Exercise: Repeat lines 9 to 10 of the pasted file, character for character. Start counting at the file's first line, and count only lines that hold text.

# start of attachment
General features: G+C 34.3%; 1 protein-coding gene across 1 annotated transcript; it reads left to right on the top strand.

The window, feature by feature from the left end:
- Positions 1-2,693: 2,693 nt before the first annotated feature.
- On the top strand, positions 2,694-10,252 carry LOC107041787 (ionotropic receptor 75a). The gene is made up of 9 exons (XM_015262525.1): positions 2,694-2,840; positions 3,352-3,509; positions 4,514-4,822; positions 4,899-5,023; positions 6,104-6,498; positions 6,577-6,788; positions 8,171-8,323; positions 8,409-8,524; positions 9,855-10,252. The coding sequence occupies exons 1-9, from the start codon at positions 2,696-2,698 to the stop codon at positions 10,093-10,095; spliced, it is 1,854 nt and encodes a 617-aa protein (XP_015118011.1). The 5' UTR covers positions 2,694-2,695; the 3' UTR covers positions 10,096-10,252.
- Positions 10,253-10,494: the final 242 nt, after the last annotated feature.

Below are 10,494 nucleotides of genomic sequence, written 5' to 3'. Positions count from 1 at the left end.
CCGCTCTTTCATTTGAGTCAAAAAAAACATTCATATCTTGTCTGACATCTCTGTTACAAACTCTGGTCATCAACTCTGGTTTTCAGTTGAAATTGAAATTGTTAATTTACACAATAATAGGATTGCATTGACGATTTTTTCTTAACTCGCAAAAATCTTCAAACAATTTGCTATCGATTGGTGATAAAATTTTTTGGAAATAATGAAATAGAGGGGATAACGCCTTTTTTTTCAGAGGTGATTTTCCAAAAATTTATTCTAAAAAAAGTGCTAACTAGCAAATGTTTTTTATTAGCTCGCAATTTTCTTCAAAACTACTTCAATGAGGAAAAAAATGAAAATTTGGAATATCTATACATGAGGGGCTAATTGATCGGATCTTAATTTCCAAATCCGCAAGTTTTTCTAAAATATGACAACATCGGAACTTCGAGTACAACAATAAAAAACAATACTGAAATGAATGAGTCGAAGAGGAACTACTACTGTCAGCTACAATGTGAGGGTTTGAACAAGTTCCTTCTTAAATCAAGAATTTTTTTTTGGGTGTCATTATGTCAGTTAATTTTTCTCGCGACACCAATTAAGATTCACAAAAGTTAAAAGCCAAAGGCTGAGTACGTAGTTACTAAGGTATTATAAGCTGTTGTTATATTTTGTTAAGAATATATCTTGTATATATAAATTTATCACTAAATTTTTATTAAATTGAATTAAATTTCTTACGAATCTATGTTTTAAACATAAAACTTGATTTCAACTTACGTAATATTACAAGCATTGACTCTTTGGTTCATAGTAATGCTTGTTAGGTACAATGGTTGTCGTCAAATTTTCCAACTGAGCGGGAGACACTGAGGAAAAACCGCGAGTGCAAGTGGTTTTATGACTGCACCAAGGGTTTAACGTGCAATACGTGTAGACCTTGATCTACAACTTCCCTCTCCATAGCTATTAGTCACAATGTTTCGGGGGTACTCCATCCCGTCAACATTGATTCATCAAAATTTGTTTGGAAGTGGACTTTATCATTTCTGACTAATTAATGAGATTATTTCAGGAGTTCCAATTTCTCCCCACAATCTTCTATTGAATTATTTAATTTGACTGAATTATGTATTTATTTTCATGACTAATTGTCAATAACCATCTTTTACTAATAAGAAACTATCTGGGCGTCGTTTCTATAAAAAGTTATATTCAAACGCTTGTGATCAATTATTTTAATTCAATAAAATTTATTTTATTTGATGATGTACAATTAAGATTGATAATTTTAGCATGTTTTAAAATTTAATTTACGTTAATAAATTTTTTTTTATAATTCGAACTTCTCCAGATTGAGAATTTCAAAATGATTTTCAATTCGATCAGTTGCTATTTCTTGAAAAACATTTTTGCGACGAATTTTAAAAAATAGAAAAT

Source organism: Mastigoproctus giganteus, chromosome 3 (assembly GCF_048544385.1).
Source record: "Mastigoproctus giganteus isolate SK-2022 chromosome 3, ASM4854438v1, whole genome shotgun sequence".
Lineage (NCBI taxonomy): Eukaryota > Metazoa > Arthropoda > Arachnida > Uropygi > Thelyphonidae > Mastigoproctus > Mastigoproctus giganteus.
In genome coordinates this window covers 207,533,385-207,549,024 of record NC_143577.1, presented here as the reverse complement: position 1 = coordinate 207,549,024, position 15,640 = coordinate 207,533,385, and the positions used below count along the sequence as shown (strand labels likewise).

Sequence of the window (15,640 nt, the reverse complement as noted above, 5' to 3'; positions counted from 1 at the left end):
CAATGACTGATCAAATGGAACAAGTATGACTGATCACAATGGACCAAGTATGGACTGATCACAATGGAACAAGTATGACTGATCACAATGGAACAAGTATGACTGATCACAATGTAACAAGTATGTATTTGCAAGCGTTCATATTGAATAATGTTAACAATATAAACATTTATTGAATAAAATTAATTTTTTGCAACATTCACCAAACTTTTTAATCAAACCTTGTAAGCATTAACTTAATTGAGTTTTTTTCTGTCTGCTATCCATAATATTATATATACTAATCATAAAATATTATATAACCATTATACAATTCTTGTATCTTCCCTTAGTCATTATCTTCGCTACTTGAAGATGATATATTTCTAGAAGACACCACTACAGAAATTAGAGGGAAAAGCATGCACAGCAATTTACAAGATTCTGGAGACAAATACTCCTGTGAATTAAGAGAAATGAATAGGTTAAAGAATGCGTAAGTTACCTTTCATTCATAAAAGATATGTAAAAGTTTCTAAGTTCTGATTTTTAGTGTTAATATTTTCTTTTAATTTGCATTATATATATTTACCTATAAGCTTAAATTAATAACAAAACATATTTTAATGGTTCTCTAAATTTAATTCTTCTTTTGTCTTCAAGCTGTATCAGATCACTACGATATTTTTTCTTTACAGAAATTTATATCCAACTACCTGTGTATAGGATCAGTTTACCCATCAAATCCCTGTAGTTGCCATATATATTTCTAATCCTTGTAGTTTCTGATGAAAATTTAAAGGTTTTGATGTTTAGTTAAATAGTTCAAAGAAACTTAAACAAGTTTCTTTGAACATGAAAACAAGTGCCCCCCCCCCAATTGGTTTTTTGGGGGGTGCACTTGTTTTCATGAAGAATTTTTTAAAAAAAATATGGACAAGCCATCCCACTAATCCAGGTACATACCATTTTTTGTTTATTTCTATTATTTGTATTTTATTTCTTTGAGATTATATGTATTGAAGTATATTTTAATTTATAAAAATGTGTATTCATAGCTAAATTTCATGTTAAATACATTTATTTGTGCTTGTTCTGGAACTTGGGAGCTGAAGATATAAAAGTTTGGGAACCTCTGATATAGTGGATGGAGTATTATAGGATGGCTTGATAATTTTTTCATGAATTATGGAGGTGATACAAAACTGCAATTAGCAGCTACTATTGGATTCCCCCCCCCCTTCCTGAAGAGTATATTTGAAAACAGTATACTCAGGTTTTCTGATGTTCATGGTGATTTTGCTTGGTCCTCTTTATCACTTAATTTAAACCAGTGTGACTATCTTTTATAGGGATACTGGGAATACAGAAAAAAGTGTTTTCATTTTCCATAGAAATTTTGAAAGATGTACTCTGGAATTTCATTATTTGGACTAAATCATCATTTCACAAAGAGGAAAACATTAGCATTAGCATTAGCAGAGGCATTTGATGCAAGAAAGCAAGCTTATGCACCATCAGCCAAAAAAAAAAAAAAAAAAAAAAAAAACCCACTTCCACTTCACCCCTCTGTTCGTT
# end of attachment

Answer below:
Source record: "Mastigoproctus giganteus isolate SK-2022 chromosome 3, ASM4854438v1, whole genome shotgun sequence".
Lineage (NCBI taxonomy): Eukaryota > Metazoa > Arthropoda > Arachnida > Uropygi > Thelyphonidae > Mastigoproctus > Mastigoproctus giganteus.